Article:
English   español  
Please use this identifier to cite or link to this item: http://hdl.handle.net/10261/3978
Share/Impact:
Statistics
logo share SHARE logo core CORE   Add this article to your Mendeley library MendeleyBASE

Visualizar otros formatos: MARC | Dublin Core | RDF | ORE | MODS | METS | DIDL
Exportar a otros formatos:

Title

Submillimeter evidence for the coeval growth of massive black holes and galaxy bulges

AuthorsPage, M. J.; Stevens, J. A.; Mittaz, J. P. D.; Carrera, Francisco J.
KeywordsBlack holes
Stellar bulges
Mass correlation
Accretion luminosity
Submillimeter flux
Astrophysics
Issue Date5-Feb-2002
PublisherAmerican Association for the Advancement of Science
CitationScience 294(5551): 2516-2518 (2001)
AbstractThe correlation, found in nearby galaxies, between black hole mass and stellar bulge mass implies that the formation of these two components must be related. Here we report submillimeter photometry of eight x-ray absorbed active galactic nuclei which have luminosities and redshifts characteristic of the sources that produce the bulk of the accretion luminosity in the universe. The four sources with the highest redshifts are detected at 850 microns, with flux densities between 5.9 and 10.1 milliJanskies, and hence are ultraluminous infrared galaxies. Interpreting the submillimeter flux as emission from dust heated by starbursts, these results suggest that the majority of stars in spheroids were formed at the same time as their central black holes built up most of their mass by accretion, accounting for the observed demography of massive black holes in the local universe. The skewed rate of submillimeter detection with redshift is consistent with a high redshift epoch of star formation in radio quiet active galactic nuclei, similar to that seen in radio galaxies.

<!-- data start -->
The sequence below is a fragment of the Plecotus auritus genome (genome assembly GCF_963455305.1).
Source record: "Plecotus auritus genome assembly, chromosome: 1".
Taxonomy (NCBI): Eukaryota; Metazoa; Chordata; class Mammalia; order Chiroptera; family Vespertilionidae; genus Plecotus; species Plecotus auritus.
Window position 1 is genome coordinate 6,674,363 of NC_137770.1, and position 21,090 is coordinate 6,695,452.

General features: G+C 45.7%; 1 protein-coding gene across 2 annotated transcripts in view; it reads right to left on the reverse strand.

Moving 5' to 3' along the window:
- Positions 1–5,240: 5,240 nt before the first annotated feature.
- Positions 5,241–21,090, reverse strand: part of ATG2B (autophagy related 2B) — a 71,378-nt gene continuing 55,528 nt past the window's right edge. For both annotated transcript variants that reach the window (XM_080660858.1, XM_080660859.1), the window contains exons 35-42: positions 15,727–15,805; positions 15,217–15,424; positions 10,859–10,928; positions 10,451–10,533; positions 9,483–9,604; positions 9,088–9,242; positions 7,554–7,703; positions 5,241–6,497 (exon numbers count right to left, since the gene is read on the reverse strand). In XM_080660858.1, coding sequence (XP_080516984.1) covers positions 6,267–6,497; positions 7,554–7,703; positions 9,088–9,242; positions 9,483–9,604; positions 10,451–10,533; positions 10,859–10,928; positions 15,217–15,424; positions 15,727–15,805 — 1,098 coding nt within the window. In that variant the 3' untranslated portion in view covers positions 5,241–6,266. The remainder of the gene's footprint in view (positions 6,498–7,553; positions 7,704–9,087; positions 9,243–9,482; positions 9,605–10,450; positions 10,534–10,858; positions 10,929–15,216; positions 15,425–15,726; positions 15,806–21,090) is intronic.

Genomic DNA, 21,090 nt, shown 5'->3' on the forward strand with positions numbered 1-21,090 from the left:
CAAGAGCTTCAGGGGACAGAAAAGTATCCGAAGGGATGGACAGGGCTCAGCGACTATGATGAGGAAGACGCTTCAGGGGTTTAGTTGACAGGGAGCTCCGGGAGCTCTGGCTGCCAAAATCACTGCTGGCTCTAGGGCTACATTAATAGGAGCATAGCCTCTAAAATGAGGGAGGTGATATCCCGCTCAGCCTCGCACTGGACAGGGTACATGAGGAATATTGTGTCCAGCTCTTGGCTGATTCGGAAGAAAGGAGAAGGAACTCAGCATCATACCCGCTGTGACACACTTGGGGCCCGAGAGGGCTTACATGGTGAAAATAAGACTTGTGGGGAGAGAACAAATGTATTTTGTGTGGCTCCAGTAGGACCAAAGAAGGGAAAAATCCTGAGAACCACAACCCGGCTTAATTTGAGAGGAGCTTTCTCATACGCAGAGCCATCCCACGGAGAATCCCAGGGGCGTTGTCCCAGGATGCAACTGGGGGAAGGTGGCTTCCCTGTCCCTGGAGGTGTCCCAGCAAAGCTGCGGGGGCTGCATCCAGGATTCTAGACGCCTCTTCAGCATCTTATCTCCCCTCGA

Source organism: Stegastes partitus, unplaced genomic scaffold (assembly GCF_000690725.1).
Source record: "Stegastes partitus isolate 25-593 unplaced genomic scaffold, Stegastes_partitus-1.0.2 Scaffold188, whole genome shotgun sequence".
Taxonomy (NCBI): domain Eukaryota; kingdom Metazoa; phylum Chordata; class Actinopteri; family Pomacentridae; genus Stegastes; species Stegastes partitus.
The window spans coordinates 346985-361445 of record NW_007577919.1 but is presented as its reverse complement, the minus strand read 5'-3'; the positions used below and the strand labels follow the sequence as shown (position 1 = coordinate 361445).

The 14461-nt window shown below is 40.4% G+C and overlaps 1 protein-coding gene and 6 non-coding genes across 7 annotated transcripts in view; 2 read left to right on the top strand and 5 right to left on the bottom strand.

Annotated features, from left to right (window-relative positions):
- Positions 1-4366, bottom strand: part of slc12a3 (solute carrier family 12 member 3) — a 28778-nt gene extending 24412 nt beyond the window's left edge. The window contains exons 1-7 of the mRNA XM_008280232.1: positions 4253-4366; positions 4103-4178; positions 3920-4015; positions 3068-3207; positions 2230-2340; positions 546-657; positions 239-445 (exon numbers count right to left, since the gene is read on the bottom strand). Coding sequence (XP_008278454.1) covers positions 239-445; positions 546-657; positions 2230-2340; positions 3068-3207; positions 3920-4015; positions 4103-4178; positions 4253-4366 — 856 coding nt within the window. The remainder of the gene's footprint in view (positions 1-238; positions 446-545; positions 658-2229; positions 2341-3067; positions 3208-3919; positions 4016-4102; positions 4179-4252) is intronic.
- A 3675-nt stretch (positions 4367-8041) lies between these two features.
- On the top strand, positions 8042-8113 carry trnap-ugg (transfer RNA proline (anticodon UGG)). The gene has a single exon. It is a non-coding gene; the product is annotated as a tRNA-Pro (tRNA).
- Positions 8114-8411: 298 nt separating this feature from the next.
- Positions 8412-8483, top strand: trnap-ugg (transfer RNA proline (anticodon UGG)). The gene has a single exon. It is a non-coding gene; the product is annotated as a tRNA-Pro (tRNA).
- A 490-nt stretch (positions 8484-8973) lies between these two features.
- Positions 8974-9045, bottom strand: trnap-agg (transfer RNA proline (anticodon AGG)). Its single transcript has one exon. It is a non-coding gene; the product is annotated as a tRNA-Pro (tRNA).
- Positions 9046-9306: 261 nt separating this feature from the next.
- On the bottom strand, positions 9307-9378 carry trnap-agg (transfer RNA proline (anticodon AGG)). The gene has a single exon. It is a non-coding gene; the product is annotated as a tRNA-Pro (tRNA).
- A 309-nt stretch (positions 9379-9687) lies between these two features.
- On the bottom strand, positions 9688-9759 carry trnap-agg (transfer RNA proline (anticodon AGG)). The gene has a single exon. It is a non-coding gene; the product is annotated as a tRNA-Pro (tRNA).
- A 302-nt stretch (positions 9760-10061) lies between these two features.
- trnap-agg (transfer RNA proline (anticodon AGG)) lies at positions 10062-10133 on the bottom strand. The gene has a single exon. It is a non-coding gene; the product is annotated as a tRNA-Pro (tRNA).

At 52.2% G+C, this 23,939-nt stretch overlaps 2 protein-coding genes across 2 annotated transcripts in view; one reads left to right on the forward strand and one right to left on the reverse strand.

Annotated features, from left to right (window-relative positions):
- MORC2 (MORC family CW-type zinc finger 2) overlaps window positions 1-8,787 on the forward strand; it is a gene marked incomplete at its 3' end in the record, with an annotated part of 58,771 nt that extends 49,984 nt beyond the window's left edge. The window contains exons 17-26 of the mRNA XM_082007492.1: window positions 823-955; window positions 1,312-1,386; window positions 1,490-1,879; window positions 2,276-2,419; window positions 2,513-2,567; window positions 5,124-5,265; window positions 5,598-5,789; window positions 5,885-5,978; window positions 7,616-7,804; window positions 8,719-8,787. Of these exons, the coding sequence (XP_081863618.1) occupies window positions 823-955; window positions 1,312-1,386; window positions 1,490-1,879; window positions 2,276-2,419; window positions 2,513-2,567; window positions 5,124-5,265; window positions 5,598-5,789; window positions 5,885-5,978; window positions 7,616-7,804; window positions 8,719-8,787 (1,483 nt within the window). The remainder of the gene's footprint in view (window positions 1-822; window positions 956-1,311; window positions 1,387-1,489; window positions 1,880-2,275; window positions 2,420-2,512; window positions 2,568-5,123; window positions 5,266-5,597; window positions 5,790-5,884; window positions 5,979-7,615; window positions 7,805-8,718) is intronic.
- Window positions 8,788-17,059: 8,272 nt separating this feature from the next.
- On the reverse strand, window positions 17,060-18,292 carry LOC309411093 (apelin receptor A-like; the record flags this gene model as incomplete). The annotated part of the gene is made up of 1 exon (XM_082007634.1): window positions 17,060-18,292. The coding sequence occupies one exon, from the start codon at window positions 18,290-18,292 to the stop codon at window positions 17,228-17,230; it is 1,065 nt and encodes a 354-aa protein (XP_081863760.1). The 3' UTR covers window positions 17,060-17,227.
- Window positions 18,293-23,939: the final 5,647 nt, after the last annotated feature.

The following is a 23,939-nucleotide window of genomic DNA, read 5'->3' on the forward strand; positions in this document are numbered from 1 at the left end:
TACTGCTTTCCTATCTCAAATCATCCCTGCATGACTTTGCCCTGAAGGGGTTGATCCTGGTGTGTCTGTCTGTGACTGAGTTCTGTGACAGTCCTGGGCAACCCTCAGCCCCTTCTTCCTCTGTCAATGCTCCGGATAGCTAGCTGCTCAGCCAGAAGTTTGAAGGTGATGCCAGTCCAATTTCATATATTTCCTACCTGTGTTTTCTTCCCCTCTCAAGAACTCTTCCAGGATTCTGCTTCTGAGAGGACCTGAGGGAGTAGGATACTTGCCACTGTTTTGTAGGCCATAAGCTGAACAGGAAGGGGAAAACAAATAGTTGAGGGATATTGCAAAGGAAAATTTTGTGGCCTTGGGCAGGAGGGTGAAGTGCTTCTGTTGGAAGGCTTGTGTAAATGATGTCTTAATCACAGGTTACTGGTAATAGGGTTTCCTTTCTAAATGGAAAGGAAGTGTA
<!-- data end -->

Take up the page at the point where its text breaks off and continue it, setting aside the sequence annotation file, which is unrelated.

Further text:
Publisher version (URL)http://dx.doi.org/10.1126/science.1065880
URIhttp://hdl.handle.net/10261/3978
DOI10.1126/science.1065880
ISSN0036-8075
Appears in Collections:(IFCA) Artículos
Files in This Item:
File Description SizeFormat 
0202102v1.pdf260,17 kBAdobe PDFThumbnail
View/Open
Show full item record
Review this work
 

Related articles:


WARNING: Items in Digital.CSIC are protected by copyright, with all rights reserved, unless otherwise indicated.